Louisville's Police Chief calls for community help to stop violence
LOUISVILLE, Ky. (WDRB) -- Louisville's Police Chief says the community needs to come together to stop the violence in the city.
He took his message about public safety to a local rotary club.
There have already been 21 homicides this year. At this time last year there were seven homicides.
It's a topic of concern for many people across the community, who had questions for Chief Steve Conrad on Thursday.
“The people who live there and have to be there day in and day out are living in a very anxiety-provoking kind of circumstance and I don't think that's a good way to live your life,” said Susan Smith a rotary club member who questioned Chief Conrad about local graffiti.
Conrad spoke during a rotary club meeting, addressing the recent violence.
“You know 40 years ago when I was a young man, people would solve their problems with their fists. Today they all have guns,” said Chief Steve Conrad.
It has been three years since Conrad was sworn in as LMPD's police chief.
His vision was for Louisville to be the safest city in America.
"I still want that, but now with 3 years of experience, I have to admit, that was kind of a stretch goal," Chief Steve Conrad.
He says LMPD put together a task force called "Operation Trust" to tackle the violence, which he says is happening more often in the Russell and Shawnee neighborhoods.
This Sunday marks one year since a mob of young teens committed a rash of violence across downtown Louisville.
He says last Sunday, there could have been a similar situation as hundreds of young people gathered at the Waterfront, misbehaving.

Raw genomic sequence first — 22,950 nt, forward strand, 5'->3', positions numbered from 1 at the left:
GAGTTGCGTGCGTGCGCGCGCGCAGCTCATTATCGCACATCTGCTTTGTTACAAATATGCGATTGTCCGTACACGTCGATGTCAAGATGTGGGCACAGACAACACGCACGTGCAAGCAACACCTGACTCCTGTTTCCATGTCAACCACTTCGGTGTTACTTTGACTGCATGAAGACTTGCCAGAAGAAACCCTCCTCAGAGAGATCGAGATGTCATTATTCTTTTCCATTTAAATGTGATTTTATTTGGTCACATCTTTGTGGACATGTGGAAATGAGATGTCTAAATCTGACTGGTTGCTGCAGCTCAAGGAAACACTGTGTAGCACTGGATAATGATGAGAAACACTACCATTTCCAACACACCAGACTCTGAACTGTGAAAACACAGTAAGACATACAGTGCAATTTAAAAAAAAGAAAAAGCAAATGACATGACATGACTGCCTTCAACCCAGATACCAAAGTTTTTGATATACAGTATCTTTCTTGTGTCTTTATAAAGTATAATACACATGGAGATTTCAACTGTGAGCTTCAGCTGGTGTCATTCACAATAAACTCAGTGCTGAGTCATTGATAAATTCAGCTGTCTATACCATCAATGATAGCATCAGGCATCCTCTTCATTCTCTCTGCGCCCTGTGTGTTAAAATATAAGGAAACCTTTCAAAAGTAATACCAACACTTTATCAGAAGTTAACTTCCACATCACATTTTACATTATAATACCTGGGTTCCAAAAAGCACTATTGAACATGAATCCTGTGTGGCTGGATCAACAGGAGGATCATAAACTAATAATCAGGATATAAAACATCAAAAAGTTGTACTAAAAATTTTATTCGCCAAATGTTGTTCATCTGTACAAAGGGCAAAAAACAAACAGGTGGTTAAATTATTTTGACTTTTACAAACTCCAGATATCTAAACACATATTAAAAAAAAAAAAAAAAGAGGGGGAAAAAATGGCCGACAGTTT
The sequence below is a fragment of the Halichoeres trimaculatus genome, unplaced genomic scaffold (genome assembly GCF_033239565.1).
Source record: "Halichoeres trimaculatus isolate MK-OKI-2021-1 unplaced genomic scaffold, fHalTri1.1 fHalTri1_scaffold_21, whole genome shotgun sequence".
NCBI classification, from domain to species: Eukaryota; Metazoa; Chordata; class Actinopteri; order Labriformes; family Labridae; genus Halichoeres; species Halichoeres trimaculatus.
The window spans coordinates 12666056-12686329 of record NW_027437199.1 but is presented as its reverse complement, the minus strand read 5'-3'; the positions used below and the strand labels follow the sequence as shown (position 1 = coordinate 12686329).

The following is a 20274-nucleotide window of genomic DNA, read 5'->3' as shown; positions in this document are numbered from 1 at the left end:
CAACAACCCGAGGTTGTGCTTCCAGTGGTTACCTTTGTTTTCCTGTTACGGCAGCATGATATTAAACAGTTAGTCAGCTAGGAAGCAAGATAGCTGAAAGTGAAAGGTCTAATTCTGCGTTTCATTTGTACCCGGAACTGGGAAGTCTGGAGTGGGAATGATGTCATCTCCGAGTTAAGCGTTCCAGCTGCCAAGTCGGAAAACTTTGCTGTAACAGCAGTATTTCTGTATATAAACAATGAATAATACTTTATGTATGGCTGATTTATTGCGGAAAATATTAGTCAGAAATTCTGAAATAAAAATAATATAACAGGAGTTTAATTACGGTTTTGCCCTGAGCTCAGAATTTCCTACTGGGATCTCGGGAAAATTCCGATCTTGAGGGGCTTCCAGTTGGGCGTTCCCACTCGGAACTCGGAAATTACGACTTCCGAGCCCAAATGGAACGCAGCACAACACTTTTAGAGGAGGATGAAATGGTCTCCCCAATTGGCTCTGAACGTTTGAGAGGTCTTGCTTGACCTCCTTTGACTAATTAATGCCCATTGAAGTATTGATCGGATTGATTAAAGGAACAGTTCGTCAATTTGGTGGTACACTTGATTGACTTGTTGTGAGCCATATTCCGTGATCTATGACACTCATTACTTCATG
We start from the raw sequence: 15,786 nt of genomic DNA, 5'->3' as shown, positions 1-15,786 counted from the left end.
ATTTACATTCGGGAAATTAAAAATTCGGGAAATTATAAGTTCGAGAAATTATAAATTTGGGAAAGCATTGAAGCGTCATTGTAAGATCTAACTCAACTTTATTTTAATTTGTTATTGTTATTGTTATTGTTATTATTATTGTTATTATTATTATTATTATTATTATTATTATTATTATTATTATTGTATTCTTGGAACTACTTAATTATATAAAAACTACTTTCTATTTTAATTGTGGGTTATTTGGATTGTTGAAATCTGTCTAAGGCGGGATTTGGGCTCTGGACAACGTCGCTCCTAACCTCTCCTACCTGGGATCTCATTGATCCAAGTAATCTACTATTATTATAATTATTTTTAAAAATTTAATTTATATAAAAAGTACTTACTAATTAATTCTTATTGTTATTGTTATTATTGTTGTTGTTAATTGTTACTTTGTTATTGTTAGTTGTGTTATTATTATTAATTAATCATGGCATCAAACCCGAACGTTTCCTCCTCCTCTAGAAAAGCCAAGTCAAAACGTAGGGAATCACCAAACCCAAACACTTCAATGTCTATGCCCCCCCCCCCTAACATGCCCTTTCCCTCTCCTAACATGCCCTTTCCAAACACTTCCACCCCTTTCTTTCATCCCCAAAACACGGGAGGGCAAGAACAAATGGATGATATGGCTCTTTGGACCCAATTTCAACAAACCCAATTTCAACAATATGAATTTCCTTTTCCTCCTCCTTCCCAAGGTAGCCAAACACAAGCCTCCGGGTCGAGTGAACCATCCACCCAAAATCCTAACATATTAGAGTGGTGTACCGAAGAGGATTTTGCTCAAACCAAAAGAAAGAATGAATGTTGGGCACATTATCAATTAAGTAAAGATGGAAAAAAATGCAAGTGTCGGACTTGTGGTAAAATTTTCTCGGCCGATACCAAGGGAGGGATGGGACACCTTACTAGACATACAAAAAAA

Conrad says officers quickly stepped in.
"And they ended up in 15 minutes getting those kids to leave the park, stayed with those kids as they moved downtown," said Chief Conrad.
He says making Louisville a safer place has to be a team effort between community members and police.
He's encouraging people to get involved to help the youth and become mentors, volunteer your time, or donate to local organizations that help kids.
Conrad says we can help reduce the violence if we provide training for young parents with kids, have more support for early childhood education, prepare kids to be kindergarten ready, have more after-school programs and locations where kids will be safe, and create more job opportunities.
In the meantime, he's calling on those with information about recent homicides to come forward.
These families deserve justice. They deserve the opportunity to hold someone accountable and we need to help people in our community feel safe, and I don't know that they will feel safe until we have an opportunity to hold someone accountable,” said Chief Conrad.
Conrad did acknowledge that there are gangs in Louisville, and young people are getting involved.
He says the recent homicides however have not been tied to gangs.